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Discoveries

Study Sheds Light on How Cancer Spreads in Blood

Cancer exists to spread, transported via the bloodstream by particles called extracellular vesicles. These particles are known to help cancer metastasize to distant sites in the body, but exactly how this happens is unclear. A recent study sheds light on the mechanisms fueling cancer’s spread.

The findings may lead to diagnosing malignancies in less invasive ways, such as through blood tests, according to Dolores Di Vizio, MD, PhD, professor of Surgery, Biomedical Sciences, and Pathology and Laboratory Medicine at Cedars-Sinai.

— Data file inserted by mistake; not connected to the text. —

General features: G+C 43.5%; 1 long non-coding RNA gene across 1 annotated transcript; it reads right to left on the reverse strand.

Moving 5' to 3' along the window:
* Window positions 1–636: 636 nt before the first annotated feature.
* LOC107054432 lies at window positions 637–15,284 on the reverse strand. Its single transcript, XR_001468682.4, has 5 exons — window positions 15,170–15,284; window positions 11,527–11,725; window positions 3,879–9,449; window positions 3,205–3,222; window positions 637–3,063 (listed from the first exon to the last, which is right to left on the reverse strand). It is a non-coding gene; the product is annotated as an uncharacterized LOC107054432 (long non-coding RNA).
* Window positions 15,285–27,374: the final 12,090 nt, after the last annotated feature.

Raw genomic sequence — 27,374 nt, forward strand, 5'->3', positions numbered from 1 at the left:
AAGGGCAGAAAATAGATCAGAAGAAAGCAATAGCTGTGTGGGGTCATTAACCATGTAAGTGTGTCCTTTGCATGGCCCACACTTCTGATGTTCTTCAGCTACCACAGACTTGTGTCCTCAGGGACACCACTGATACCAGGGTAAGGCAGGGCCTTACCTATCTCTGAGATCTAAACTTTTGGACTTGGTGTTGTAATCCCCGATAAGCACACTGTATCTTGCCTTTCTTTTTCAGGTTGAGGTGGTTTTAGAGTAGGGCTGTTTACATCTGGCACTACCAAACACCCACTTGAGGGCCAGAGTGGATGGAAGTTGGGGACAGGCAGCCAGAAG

Di Vizio focused on identifying, in extracellular vesicles, cancer-cell-derived proteins with a distinct molecular modification called palmitoylation. This modification makes the proteins more attracted to lipids that are present on cellular membranes such as extracellular vesicles.

Her team’s unique approach used the analytical technique mass spectrometry to identify the proteins with this modification. They found that, in some cases, for some proteins, the modification appears to be the very mechanism by which the proteins enter the vesicles.